Risabha's Nirvana and Mauni Amavasya

Risabha's Nirvana and Mauni Amavasya

January-February; 14th and 15th day of the waning half of the Hindu month of Magha
Jains, a religious minority who are most heavily concentrated in India, honor 24 spiritual guides named Tirthankaras. Foremost among these divine beings is the original Tirthankara, Risabha. According to Jain tradition, Risabha lived 600,000 years ago. He is credited with establishing the first Indian emperor and instituting fundamental social conventions for humans. Jains in India and other countries celebrate Risabha's Nirvana and Mauni Amavasya over two days in Magha, a Jain lunar month that falls between January and February.
Jains revere Tirthankaras for attaining nirvana, a state of total liberation from an endless cycle of birth and death. On the Nirvana day of Risabha, known in southern India as Jinaratri, believers remember their spiritual guide's liberation at Mount Kailash, a mythic site of the Himalayas range in Tibet known to Jains as Ashtapada. They typically observe the day with processions.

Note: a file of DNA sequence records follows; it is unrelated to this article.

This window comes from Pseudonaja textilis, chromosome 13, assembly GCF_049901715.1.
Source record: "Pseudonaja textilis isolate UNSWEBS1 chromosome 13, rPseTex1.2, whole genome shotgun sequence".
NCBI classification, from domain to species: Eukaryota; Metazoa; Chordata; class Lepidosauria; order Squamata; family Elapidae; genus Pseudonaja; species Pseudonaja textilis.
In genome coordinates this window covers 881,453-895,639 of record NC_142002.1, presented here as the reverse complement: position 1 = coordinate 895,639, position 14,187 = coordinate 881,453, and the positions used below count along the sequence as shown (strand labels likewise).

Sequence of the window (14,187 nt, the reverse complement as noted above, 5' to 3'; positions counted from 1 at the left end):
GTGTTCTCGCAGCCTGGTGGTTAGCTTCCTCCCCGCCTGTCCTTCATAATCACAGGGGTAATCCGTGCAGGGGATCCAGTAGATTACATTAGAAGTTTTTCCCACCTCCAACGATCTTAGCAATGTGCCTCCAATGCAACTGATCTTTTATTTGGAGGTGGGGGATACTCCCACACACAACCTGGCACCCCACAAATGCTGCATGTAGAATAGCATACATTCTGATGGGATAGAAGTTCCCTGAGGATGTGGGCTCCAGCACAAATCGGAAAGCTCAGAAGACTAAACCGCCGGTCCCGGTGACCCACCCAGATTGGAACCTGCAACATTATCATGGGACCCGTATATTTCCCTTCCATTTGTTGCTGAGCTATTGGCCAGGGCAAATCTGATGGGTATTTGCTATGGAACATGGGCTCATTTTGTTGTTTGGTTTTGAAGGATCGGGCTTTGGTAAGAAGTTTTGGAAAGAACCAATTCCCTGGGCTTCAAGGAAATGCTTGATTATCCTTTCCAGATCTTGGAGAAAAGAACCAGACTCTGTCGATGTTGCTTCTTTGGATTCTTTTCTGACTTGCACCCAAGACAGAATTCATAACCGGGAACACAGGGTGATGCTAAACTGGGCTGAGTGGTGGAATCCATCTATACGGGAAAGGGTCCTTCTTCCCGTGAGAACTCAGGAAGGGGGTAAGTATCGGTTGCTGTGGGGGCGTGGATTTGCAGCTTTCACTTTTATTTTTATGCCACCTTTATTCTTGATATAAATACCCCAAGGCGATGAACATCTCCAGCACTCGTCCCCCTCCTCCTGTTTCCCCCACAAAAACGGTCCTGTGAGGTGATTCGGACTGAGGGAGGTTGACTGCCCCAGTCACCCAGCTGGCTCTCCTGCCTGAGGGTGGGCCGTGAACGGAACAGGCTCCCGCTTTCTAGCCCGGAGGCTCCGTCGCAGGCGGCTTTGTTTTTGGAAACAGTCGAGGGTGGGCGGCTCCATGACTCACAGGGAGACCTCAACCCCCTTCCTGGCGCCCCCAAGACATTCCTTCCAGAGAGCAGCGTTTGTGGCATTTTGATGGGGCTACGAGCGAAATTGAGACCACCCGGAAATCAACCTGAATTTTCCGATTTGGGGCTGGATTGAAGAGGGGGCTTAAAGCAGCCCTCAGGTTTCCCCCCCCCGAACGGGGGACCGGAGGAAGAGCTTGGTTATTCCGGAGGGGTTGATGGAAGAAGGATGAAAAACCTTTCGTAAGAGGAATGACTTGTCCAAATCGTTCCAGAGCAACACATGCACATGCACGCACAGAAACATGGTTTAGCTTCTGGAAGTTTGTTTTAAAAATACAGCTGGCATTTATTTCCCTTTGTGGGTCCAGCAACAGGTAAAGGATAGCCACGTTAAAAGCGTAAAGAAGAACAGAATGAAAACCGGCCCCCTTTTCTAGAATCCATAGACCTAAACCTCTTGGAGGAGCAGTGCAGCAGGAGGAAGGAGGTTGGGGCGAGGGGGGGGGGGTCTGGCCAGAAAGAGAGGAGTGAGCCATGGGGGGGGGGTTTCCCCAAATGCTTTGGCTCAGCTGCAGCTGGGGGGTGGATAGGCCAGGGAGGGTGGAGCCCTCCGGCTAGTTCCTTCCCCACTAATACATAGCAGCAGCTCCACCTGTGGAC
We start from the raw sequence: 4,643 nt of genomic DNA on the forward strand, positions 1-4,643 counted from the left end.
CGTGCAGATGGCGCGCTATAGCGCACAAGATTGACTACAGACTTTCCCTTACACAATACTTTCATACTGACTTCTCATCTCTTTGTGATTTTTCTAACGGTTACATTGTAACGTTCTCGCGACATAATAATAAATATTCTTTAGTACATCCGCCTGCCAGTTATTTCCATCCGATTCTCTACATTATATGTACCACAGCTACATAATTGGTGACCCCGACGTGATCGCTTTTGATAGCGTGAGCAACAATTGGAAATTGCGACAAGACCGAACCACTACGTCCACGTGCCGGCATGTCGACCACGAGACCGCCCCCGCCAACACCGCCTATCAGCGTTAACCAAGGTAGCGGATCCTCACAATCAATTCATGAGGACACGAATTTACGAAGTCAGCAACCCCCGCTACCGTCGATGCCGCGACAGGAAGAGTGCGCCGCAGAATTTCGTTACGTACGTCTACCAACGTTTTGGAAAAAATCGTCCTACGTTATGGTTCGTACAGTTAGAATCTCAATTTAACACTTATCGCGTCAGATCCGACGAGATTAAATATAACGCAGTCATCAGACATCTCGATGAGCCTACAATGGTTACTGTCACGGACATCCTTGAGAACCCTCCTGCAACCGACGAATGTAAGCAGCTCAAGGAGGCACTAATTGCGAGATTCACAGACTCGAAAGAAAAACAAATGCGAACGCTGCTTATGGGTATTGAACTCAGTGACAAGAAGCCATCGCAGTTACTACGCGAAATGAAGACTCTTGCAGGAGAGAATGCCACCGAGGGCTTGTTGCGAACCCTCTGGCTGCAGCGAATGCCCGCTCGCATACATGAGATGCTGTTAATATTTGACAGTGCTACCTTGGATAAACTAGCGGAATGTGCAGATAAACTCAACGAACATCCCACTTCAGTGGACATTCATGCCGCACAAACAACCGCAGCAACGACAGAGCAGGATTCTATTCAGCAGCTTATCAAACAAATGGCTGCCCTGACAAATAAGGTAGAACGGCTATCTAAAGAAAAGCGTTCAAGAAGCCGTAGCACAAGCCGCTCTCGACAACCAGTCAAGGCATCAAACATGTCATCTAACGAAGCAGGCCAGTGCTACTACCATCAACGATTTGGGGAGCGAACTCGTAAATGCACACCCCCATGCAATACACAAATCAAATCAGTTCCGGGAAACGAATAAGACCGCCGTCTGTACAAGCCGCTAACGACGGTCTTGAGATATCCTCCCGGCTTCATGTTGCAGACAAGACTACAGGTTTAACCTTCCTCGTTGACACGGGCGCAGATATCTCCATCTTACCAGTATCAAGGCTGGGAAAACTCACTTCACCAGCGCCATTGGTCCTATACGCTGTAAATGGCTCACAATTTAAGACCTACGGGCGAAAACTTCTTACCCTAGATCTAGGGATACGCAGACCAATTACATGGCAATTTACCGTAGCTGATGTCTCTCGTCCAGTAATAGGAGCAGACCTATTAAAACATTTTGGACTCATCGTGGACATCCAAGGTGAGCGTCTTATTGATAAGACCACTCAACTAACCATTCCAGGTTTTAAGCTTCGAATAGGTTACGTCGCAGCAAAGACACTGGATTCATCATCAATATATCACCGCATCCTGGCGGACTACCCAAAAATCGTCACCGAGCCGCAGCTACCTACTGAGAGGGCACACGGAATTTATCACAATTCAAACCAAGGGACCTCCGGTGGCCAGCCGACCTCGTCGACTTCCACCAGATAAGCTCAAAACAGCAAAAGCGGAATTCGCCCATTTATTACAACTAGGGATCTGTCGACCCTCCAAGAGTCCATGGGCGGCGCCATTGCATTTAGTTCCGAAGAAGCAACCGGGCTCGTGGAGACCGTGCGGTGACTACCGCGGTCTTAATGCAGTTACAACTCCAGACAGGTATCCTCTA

Mauni Amavasya takes place on the next day, and for Svetambara Jains, the religion's dominant sect, it is a time for silent reflection.
CONTACTS:
Ministry of External Affairs
Government of India
South Block
New Delhi 110011 India
www.mea.gov.in
SOURCES:
RelHolCal-2004, p. 195